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Five Lessons Learned From Cybersecurity Breaches

Brennan P. Baybeck, CISA, CISM, CRISC, CISSP

Chairperson, ISACA Board of Directors; Vice President of Customer Support Services Security Risk Management, Oracle Corporation

Even as more boards and executive leaders become savvier about cybersecurity risk — and highly motivated to avoid the disastrous incidents that have damaged their competitors on the enterprise landscape — critical gaps remain in organizations’ preparedness, allowing the vicious cycle of cybersecurity breaches to continue. Here are five ways organizations can guard against becoming next in line to be damaged by a breach:

1. Sharpen focus on data governance and protection

Most of the prominent breaches we hear about can be traced back to a failure to execute core security fundamentals — not patching properly, weak passwords, and uncertainty about where key data is being stored and how it is being protected. These basic lapses greatly compound risks in an era when cybercriminals are becoming more focused and sophisticated than ever, and businesses are aggressively transforming digitally. Security executives need to be proactive in establishing solid data protection and data governance programs before drawing the board’s reproach or, worse, having their security program’s shortcomings exposed in the form of a major breach. 

2. Combine existing and new capabilities for greater impact

Providers are developing new security capabilities and services that are being incorporated in cloud platforms and “Software as a Service” (SaaS) applications that enable business transformation and should be heavily leveraged in a security strategy. At the same time, enterprises should not lose sight of the existing technologies and investments they already have at their disposal that they may be underutilizing or ignoring. Organizations should identify ways to integrate technology and service partners into their cybersecurity strategies and better utilize the ever-expanding capabilities within those platforms. A combination of drawing upon foundational technologies, and being receptive to update capabilities as they become available, will best position organizations to transform quickly and securely.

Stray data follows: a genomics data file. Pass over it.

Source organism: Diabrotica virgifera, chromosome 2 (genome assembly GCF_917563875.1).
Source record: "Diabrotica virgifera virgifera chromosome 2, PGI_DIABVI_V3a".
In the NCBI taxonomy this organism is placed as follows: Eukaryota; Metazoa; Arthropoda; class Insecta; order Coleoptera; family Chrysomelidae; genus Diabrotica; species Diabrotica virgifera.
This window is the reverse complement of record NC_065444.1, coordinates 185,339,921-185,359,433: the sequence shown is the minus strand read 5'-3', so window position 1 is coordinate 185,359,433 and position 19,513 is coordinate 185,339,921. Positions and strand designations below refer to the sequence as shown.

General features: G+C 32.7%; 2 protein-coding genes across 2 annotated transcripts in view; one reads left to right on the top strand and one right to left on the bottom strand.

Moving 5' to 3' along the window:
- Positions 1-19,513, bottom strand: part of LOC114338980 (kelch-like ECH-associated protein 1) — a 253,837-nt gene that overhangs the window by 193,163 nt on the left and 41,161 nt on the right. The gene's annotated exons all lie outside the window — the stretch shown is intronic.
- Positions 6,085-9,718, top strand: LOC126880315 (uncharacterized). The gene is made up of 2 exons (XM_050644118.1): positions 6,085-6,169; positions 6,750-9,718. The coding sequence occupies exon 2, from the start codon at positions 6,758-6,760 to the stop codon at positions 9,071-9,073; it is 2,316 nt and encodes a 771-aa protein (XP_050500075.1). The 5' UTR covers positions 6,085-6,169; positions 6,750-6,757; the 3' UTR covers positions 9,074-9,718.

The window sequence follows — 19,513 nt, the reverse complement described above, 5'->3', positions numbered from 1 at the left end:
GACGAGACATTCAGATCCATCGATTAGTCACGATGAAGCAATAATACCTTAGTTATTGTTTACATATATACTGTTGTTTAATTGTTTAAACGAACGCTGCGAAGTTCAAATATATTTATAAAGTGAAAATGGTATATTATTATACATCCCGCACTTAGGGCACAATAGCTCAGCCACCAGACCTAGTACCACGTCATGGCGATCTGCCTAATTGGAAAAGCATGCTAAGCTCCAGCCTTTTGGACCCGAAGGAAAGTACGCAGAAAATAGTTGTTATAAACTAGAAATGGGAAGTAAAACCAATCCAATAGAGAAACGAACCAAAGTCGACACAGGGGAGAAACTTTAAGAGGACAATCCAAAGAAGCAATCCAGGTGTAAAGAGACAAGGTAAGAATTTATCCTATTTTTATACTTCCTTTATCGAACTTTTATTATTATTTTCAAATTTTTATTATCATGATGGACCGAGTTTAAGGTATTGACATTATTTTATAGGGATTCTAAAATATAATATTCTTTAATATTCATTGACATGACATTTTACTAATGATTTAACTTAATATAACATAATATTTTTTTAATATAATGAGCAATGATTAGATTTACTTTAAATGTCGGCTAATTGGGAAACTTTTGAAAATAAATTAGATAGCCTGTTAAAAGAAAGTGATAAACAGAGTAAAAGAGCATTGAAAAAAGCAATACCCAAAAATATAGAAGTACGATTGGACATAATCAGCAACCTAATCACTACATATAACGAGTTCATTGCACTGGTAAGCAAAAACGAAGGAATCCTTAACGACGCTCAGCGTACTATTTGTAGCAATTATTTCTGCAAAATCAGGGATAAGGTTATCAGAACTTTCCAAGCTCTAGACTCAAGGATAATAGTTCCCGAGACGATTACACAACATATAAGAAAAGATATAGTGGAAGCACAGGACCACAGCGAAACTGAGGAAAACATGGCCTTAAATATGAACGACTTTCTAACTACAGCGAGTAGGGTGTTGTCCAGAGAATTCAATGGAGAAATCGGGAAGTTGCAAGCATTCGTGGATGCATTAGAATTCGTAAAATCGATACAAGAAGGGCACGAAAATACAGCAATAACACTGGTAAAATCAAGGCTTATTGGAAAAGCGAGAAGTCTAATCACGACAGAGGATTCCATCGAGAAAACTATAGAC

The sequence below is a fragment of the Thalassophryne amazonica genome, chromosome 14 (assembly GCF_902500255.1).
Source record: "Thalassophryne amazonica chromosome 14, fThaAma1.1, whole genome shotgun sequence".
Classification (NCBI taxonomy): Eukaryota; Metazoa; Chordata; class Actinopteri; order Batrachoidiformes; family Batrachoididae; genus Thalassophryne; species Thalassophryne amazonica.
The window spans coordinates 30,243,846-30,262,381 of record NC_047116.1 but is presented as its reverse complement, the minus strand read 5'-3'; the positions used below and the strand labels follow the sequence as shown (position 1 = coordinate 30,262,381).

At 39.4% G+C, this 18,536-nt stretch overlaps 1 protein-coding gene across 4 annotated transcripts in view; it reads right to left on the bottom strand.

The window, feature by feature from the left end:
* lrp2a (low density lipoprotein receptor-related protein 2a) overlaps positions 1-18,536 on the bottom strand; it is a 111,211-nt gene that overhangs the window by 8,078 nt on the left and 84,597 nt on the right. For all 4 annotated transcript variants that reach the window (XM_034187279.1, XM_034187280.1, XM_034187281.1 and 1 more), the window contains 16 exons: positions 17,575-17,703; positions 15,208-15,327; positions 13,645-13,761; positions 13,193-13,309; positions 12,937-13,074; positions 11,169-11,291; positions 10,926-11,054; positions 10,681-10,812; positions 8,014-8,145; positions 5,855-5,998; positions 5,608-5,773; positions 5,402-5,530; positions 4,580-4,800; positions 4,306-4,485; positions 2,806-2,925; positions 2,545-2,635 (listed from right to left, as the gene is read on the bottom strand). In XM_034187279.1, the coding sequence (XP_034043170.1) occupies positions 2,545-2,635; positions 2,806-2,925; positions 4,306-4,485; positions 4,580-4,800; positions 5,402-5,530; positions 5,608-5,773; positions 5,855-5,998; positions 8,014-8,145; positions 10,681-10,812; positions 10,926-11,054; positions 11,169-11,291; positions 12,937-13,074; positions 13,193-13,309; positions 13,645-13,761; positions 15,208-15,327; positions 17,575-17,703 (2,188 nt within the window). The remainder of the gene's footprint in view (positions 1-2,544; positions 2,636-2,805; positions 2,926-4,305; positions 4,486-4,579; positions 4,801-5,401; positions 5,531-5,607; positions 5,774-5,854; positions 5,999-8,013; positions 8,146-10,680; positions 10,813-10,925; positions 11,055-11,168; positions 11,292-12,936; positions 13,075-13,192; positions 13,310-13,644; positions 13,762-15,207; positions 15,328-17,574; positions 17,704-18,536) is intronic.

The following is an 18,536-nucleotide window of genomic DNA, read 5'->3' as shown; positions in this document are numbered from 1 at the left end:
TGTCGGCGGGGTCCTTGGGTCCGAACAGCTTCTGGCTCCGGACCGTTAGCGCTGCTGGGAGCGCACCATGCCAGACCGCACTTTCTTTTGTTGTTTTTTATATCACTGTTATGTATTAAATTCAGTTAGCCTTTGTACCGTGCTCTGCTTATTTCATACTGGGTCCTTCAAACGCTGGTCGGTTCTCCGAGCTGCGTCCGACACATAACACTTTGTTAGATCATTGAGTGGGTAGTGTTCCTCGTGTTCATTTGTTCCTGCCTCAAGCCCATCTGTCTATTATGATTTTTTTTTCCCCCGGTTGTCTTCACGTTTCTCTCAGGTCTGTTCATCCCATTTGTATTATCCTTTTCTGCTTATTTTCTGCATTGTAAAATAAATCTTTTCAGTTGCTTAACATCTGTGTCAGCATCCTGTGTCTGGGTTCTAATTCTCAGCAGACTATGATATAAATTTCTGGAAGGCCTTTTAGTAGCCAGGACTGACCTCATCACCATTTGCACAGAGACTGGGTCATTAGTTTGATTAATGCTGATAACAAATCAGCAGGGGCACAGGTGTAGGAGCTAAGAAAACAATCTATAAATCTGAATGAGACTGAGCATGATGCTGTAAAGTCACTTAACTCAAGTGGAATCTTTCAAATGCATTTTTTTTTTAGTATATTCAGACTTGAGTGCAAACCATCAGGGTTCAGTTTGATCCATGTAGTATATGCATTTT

3. Collaborate across the organization to address security

Security teams often function in a siloed fashion — an approach that needs to change to best equip the entire organization to deal with the growing attack surface. Security and data protection is a team sport. As leveraging data becomes increasingly critical to all business functions, the security team needs to partner with business units to make sure sound policies and procedures are being applied to new-use cases for handling data and the deployment of various emerging technologies. It is also an excellent idea to collaborate with the IT audit and privacy functions, which are well positioned to provide detailed requirements, and assess data protection and controls that drive virtually every business process throughout the organization. 

4. Prioritize skills-based training

As evidenced by the ongoing cybersecurity skills gap (the majority of organizations have unfilled cybersecurity positions, according to ISACA’s State of Cybersecurity 2019 research), organizations are challenged to bring in practitioners with the needed skills to defend against the expanding threat landscape, and the data breaches that result. In most cases, waiting for candidates with the ideal background to walk through the door is unrealistic. That means organizations need to be open-minded about hiring technology-minded people who might not have an extensive cybersecurity background, and then provide the skills-based training to help them become proficient in these critical roles. 

5. Take a proactive approach

Security teams often are so busy with day-to-day concerns and issues that they fail to take advantage of opportunities to proactively address longer-term challenges. As with the businesses we serve, AI, cloud computing, and other drivers of digital transformation empower security teams to find new ways to address vulnerabilities and inefficiencies that can better position the organization to avoid breaches and thrive amid the accelerated pace of conducting business in today’s data-driven enterprise landscape.

Brennan P. Baybeck, CISA, CISM, CRISC, CISSP, Chairperson, ISACA Board of Directors; Vice President of Customer Support Services Security Risk Management, Oracle Corporation, [email protected]

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